Having made a mess of things during his auto-salesman's trip to Japan, President Bush is trying to rescue his faltering re-election campaign by bashing France and the European Community that seems to do its bidding. This is excellent targeting. While Japan is insular and xenophobic by reason of its island geography and its homogenous population, France's brand of protectionism is relatively gratuitous, a triumph of political timidity over principle.
If France has its way, the international trade system the world has known and hopes to improve will go by the wayside. Given the choice of placating its vociferous, highly subsidized farmers or reforming world trade, the government of Francois Mitterrand will play it craven every time.
The pity of it is that French obstructionism gives Japan and all too many other countries a chance to hide behind its barricades (or, should we say its petticoats?). The result is continuing stalemate in Geneva negotiations under the General Agreement on Tariffs and Trade, which has missed deadline after deadline while world commerce suffers.
The latest failure came over the weekend when the EC, at Paris' bidding, snubbed the efforts of GATT Director General Arthur Dunkel to break the logjam by offering his own 450-page compromise package. French Agriculture Minister Louis Mermaz said the Dunkel proposals would be "the ruin of European agriculture" -- meaning the system of mountainous subsidies that produce mountainous surpluses that effectively block out the products of efficient farmers elsewhere.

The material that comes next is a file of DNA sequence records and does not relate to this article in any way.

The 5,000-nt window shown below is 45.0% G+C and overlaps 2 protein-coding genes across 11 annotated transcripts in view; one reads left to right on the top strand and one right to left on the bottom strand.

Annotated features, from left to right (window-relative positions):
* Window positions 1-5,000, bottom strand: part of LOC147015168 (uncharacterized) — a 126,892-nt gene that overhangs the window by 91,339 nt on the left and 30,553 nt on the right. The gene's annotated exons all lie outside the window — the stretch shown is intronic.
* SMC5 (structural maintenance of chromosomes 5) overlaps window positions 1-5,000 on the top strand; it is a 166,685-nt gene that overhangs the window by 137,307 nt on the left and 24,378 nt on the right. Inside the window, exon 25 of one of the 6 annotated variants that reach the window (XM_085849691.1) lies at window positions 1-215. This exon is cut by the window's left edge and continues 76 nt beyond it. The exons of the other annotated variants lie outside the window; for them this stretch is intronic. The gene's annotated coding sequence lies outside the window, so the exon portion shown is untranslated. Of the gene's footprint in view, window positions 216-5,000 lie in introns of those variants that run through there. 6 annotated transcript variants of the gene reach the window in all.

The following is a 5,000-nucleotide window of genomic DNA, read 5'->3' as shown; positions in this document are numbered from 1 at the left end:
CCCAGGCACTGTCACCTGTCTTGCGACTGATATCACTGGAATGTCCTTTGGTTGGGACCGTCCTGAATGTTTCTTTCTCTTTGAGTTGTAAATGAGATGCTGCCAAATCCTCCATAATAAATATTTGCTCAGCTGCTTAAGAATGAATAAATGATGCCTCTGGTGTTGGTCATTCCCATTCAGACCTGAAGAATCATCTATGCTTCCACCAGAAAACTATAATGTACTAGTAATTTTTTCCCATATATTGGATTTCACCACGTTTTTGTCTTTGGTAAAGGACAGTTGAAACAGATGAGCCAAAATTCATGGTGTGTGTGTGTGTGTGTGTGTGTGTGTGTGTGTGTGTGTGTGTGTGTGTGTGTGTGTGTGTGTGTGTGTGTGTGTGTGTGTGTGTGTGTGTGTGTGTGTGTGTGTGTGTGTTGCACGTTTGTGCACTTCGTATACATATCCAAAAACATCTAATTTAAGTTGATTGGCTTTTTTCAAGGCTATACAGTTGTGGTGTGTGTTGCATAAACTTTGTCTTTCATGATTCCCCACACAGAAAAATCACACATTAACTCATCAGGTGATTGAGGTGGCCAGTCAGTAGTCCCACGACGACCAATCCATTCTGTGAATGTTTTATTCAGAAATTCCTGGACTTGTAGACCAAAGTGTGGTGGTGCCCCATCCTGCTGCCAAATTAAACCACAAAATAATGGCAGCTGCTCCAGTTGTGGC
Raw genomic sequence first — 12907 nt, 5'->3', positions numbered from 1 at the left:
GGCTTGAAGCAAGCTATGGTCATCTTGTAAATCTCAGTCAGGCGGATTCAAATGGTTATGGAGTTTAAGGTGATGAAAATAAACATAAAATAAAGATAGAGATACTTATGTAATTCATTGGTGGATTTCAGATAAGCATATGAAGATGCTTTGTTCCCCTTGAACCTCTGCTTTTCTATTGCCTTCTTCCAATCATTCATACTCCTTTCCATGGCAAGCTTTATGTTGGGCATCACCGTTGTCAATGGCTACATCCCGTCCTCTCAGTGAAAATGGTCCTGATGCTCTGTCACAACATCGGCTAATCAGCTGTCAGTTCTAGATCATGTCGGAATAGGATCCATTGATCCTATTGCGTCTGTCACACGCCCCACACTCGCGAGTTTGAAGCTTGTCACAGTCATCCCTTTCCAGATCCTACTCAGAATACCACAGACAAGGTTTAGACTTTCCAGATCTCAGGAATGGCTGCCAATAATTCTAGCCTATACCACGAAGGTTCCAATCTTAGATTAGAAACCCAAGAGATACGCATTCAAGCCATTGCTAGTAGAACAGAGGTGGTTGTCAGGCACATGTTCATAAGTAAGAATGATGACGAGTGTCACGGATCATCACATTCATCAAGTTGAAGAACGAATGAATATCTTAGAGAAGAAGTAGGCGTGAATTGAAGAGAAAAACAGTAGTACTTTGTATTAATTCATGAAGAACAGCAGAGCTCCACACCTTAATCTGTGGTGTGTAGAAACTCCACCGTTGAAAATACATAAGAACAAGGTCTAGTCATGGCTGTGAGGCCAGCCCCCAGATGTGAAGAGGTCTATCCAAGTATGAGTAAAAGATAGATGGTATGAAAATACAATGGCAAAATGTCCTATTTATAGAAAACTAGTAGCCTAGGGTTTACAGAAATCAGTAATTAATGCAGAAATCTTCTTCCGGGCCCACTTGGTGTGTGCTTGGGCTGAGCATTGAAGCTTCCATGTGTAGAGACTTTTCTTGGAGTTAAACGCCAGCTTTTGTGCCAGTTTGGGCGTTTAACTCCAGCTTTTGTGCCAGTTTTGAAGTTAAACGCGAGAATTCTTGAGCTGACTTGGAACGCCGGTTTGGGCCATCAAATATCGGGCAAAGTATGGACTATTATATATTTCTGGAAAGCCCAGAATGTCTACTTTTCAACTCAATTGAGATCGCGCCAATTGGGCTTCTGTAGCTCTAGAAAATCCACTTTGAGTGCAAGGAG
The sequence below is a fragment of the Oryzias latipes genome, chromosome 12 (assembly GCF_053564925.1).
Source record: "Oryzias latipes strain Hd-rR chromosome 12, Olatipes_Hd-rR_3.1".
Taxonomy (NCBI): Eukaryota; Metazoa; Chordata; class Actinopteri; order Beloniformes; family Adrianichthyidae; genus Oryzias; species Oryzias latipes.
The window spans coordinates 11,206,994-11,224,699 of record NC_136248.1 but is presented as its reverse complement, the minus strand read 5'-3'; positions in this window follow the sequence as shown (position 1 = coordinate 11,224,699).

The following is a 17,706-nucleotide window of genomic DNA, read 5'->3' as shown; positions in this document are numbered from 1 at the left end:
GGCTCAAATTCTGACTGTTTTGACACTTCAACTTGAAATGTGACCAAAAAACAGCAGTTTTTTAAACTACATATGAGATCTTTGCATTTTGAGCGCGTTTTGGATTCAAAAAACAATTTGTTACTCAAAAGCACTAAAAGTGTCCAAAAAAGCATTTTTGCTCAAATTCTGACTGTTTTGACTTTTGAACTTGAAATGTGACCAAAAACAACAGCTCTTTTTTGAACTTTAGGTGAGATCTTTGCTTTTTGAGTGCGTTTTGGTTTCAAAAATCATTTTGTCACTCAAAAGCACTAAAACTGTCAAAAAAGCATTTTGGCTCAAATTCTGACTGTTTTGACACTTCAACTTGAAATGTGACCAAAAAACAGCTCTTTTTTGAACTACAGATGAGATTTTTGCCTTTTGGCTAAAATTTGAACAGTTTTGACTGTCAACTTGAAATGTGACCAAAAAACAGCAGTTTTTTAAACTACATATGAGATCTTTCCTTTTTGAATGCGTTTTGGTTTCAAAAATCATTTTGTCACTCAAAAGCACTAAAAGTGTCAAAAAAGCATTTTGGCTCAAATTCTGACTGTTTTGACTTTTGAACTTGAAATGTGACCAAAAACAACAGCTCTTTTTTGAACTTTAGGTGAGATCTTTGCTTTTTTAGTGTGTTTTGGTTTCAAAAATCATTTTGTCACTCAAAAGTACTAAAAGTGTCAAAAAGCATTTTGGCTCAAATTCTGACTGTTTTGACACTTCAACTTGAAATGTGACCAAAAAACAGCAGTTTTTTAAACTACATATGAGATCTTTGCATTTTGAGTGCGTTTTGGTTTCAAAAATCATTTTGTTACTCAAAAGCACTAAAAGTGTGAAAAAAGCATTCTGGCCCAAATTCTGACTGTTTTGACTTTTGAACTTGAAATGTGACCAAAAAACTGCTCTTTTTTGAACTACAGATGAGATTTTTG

This being the case, Mr. Bush was on the button yesterday when he proclaimed that "the EC must stop hiding behind its own Iron Curtain of protectionism." But he gave his political game away when he added that he would leave U.S. farm subsidies in place until he gets a new GATT accord. The trouble with this strategy is that it hurts the Europeans not at all while it wounds such natural U.S. allies as wheat-exporting Australia and Third World nations eager to export tropical products.
"We won the Cold War and we will win the competitive wars," the president vowed. But will we? The consensus in the business community was that the concessions he arm-wrestled from the Japanese will not alter the chronic American trade deficit to any meaningful degree. Instead, there is well-grounded fear that the spectacle of Mr. Bush going to Japan with ingrate auto executives who mocked his efforts was just another show of American weakness and incoherence. Democrats have leaped at the chance to embarrass the president.
We are pleased Mr. Bush came home and changed the focus to where it belongs -- on French obstructionism. This must be the subject of continuing presidential attack until the next GATT negotiating deadline in the spring. For if a satisfactory accord is not attained by then, what little chance that an increasingly protectionist Congress will ratify a new GATT treaty will be just about nil.